Tips on alternative power supply, road rack wiring, and rubber belts
July 1, 2008
A bad power supply module -- note the bulging capacitors and heat marks.
Alternative power supply
The 24/7 nature of broadcasting is hard on equipment — particularly power supplies. It used to be most broadcast equipment had a built-in, linear-type power supply, designed by the equipment manufacturer. Modern trends have led to smaller, switching-type supply modules that are off-the-shelf items. Several pieces of equipment approaching 5-plus years of continuous use in our facility are experiencing power module failures. And finding replacements quickly is often expensive. (One well-known T1 multiplexer manufacturer quoted $700 and a lead time of four weeks.)
The new power supply module on the T1 shelf card.
Out of necessity I stumbled on an affordable, immediate alternative: The International Power Sources model UP0653S-03. This supply provides 5 (at 8 amps!), +15V and -15V, and will fit in tight spaces most others will not. It is used in one specific ISDN audio codec, but I found it will replace similar supply modules (including the one that cost $700) and even wall-wart type supplies. It cost $71 and is available from XP-Foresite in New Jersey. And the bad supplies? I have been able to repair most of them by replacing all the capacitors. For about $20 each in parts and one hour of time I have reliable spare supply modules on the shelf at a fraction of the cost and with no hassle of searching for an exact replacement.
Wiring a road rack
Rack wiring with a piece of RG-6 used as a skeleton
It seems that wiring a large rack in a rack room is always easier than wiring small racks for remotes. The number of wires needed is less, and usually the hardware to make the wiring neat takes up too much room. A simple solution is shown at right. Take a scrap of stiff cable (such as RG-6 or plenum CAT-5) and use it as a lacing bar. It will hold the smaller wires together in a bundle, making a nice neat wiring job for the road rack that looks just as good as those in the big racks.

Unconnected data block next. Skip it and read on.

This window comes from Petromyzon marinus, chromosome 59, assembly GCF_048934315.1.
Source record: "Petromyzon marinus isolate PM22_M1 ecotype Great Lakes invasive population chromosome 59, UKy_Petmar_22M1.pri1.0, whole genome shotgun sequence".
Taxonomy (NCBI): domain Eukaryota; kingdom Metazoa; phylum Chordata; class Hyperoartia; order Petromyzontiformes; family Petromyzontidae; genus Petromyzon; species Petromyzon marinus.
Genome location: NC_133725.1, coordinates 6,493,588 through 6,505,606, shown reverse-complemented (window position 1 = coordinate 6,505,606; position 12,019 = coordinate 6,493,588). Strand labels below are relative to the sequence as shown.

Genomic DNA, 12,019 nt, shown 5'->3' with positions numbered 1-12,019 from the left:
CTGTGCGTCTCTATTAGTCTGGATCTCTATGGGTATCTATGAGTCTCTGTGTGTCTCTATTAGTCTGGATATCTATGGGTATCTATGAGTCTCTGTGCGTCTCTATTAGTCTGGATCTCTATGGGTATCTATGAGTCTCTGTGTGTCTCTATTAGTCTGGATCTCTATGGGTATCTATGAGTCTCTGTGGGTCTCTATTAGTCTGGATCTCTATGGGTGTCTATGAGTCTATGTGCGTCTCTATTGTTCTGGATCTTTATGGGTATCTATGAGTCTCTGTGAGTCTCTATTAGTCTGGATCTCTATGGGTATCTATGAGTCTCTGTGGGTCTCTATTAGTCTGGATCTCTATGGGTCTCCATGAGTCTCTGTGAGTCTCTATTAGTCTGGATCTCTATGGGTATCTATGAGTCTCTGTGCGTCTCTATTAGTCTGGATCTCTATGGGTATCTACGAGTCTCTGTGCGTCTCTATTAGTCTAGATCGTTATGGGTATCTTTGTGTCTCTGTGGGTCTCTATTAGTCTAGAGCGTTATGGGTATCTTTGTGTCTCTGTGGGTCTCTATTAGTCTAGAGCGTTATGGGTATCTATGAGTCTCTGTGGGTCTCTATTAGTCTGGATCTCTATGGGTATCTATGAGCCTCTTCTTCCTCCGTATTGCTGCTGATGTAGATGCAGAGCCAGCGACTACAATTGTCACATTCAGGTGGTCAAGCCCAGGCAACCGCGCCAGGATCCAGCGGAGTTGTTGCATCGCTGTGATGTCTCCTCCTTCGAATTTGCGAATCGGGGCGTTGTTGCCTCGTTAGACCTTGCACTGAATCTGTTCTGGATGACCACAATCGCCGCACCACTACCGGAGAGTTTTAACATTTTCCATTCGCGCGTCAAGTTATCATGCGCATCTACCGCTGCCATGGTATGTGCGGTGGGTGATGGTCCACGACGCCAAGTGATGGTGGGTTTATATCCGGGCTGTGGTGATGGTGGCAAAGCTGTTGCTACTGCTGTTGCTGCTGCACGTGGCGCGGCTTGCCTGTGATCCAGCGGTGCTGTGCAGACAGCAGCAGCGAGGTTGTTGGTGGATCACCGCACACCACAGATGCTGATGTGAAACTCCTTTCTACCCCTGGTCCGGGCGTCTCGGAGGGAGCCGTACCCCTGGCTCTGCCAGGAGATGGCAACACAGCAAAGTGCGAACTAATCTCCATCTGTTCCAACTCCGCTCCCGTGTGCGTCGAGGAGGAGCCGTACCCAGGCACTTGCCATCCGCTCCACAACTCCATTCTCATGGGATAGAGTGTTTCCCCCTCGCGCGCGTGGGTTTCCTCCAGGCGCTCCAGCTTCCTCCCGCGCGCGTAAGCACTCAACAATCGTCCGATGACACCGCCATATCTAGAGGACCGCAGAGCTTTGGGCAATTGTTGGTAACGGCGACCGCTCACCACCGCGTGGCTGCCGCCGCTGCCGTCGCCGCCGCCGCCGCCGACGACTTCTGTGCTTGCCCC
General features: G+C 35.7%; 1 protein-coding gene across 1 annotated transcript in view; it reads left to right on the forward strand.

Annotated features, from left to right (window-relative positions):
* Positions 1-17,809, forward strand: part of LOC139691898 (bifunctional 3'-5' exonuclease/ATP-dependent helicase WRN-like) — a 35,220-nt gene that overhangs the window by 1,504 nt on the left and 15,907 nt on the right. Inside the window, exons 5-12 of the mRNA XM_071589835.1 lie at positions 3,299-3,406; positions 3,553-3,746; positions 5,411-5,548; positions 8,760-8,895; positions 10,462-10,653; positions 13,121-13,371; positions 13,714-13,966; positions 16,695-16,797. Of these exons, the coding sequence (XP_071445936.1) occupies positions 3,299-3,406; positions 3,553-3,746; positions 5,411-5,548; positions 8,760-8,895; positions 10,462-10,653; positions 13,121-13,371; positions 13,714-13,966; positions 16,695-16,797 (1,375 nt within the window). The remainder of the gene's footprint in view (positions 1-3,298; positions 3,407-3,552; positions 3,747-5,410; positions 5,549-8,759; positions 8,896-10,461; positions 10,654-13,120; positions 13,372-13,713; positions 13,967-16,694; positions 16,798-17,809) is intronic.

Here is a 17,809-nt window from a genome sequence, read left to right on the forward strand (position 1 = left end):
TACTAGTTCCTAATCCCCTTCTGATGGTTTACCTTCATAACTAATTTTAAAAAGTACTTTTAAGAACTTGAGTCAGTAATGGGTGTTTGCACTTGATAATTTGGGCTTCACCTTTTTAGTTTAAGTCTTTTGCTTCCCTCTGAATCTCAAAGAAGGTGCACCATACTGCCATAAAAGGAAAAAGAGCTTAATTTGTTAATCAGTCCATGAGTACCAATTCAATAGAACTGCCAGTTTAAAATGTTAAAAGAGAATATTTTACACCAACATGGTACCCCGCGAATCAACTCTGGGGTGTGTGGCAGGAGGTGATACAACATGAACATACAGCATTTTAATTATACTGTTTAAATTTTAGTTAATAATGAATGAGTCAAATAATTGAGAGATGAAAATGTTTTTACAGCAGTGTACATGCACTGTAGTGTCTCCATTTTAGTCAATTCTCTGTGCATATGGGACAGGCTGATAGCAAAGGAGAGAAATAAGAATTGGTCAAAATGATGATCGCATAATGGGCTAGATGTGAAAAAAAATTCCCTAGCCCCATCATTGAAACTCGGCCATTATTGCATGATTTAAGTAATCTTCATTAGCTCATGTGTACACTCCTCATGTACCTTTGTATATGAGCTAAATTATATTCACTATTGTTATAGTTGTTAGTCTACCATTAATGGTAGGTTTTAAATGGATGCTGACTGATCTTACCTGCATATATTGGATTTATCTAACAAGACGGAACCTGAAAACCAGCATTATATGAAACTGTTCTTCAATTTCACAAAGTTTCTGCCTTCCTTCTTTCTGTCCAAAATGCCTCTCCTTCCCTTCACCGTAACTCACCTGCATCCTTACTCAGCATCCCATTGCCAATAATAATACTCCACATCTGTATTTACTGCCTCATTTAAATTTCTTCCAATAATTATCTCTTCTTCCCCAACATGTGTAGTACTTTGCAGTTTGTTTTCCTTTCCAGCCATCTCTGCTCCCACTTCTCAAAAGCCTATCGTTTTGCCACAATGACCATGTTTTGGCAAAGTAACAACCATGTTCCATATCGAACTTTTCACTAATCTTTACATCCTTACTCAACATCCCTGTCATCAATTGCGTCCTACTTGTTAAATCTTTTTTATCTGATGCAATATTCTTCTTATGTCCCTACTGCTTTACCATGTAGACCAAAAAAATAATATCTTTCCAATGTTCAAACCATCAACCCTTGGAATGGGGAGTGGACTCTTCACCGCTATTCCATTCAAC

Belts are a cinch
Recently a client asked me to repair a cassette deck. It turns out all it needed was rubber belts. No sooner than I had it working, an IT person asked me for help with a DVD drive that wasn't working (and he needed to fix it yesterday and there was no time to run to Comp USA). Quick inspection revealed that it too needed a rubber belt. Since I have a stash of small belts, soon the DVDs were rolling again. Luckily the PRB line of belts is still available, and thanks to the Internet I found a good place to get belts, tires and rollers. Ken's Electronics has a large stock of new belts and a great index online, complete with instructions for measuring or guesstimating the size of a belt. Ken's also has a large inventory of electronics parts and info on his website.
Resource: Ken's Electronics
Landry is an audio maintenance engineer at CBS Radio/Westwood One, New York.
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